I WORK in the field of ‘legacy’. That has meant engaging with the effects of negative and pernicious policies of death and destruction in the context of conflict.

While we sometimes appreciate the incredible resilience of those affected by our conflict and the enormous contribution they make to our society, the concept of legacy can be very negative, coming as it does from the worst of man’s and woman’s inhumanity to each other.

But legacy can be so different. Did you see the photographs from Killea, Donegal of the forest planted by Darren Scheaffar?

This man, a forester, planted a forest a number of years ago. I don’t know how many years ago, but it is a good while. Within the forest he planted mainly ever-green dark trees and he also planted thousands of deciduous trees in a formation to make a Celtic cross.

From the sky today, after these trees matured and the leaves start to turn, there is the most magnificent Celtic cross to behold, miraculous in form.

Tragically, Darren didn’t get to see his miracle. He died from the effects of an accident at the young age of 51.

His wife and children are his main legacy, of course. But he also leaves another. His vision and attention and care has left behind something so beautiful and awe-inspiring for the first time in my life I might be tempted to take a helicopter ride to see it. Well, actually, maybe not. I’m a wimp. The photographs are probably enough. But the fact I have even thought about it tells you just how I was touched.

To merge together the beauty of the seasons, our indigenous trees and our landscape to send a message of hope and endurance at this time of uncertainty is quite a legacy from a life cut short. I watched an interview with his wife – she was rightly very proud of him.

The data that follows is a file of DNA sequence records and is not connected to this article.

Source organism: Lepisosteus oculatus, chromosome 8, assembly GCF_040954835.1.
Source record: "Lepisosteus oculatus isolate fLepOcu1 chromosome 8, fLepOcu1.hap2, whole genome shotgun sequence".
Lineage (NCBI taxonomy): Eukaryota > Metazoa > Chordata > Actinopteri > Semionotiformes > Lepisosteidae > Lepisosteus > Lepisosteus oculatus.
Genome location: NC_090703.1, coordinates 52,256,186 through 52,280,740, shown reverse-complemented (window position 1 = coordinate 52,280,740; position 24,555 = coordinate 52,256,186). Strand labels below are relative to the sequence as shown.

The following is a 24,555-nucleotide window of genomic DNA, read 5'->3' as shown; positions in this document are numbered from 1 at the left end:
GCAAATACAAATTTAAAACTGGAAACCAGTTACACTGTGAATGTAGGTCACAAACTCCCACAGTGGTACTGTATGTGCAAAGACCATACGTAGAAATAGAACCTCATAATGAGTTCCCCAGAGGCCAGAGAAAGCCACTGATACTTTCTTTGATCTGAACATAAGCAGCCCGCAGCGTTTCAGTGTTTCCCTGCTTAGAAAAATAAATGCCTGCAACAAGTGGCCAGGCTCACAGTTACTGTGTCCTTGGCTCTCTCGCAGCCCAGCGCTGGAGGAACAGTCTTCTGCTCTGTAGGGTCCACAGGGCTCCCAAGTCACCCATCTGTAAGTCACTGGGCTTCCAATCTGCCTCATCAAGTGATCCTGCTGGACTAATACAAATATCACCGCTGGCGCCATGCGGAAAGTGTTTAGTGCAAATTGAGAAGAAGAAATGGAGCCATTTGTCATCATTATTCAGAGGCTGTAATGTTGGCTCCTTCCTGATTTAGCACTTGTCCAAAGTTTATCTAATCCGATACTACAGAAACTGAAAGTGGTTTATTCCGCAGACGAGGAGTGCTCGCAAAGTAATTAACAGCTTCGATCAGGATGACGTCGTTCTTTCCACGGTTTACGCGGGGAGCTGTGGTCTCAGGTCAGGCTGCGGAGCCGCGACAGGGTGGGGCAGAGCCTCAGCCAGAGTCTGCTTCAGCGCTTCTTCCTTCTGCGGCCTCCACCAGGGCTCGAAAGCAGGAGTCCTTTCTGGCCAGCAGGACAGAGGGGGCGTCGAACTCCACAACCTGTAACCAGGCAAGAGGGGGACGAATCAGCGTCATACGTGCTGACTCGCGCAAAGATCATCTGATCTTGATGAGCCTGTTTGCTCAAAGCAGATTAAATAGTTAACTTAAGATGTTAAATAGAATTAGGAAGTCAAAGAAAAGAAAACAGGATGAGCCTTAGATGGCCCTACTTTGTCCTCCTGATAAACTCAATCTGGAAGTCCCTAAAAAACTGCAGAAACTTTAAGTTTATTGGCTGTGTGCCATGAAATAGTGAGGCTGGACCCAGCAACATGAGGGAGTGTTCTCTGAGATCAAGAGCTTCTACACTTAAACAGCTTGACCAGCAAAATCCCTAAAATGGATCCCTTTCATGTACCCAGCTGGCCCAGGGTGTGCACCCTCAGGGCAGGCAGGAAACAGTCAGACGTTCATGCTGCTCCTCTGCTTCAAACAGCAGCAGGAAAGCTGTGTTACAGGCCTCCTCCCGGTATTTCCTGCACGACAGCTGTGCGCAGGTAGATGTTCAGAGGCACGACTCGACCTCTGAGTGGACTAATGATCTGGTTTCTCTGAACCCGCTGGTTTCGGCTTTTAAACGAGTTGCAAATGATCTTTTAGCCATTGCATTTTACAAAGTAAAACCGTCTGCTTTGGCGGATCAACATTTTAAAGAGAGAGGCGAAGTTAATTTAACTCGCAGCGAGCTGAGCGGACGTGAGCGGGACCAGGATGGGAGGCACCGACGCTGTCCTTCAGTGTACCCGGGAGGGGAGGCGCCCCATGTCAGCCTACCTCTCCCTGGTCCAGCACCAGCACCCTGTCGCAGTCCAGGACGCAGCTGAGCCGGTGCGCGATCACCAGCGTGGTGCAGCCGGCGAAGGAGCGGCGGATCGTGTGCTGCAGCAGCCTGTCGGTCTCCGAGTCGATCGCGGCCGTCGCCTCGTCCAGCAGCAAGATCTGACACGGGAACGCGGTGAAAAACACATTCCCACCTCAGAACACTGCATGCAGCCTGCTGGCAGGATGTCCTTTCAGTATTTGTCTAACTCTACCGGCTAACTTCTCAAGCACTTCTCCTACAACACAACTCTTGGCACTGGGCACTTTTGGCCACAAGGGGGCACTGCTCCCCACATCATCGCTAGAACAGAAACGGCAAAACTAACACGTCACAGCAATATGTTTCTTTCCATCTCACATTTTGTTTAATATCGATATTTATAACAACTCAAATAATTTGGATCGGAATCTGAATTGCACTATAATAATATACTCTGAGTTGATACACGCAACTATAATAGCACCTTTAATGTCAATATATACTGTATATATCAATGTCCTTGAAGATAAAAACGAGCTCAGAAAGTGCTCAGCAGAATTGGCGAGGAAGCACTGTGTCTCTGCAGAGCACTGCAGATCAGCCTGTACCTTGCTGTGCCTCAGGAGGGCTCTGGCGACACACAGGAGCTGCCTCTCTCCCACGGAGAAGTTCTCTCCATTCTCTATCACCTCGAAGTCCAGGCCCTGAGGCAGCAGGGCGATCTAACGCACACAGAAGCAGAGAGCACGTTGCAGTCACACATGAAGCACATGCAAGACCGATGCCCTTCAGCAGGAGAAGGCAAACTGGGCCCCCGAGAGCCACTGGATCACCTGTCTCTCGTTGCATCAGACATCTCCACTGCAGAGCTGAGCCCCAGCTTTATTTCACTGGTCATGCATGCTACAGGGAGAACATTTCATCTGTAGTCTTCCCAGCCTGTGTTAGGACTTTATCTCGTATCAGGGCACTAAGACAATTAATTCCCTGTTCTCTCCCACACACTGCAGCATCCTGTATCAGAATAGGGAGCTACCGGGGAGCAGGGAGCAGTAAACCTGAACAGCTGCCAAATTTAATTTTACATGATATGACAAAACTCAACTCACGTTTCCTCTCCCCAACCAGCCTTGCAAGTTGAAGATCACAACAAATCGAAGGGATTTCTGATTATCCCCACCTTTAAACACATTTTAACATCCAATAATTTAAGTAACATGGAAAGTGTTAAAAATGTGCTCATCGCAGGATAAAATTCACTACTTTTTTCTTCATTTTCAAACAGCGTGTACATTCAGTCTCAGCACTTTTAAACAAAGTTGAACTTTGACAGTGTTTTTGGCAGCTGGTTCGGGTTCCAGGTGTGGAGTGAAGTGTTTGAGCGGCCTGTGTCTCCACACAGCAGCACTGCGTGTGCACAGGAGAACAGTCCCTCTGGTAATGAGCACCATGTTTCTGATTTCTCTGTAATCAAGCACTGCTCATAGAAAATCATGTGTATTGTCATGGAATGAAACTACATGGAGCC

Darren did it all without a fanfare and just got on with the work of connection and creation. And maybe he wasn’t sure that it would all work the way he had thought it would. All kinds of things might have gone wrong. But the thing is, he did it anyway.

What a lesson to us all. Of course we can’t all create an eighth wonder of the world the way Darren did (although actually I have full confidence that there are people reading this now who definitely could if they chose to). But we can decide to make a difference. To do something that leaves a positive legacy, not only after we die, as we all will, but now in the present. A legacy that captures a moonbeam of hope, a nudge of encouragement or a delight of surprise.

We are rarely encouraged to go beyond our safety nets, take a chance or try to do the extraordinary. All kinds of things prevent us. Fear of failure and self-doubt at the top of the list. But Darren lived with all of those doubts and doubters too. And he went and did it anyway.

It’s the Celtic New Year this week. Maybe Darren’s Celtic cross is a beautiful sign to us to think about a fresh positive approach, and take a chance.

We might just write a new legacy.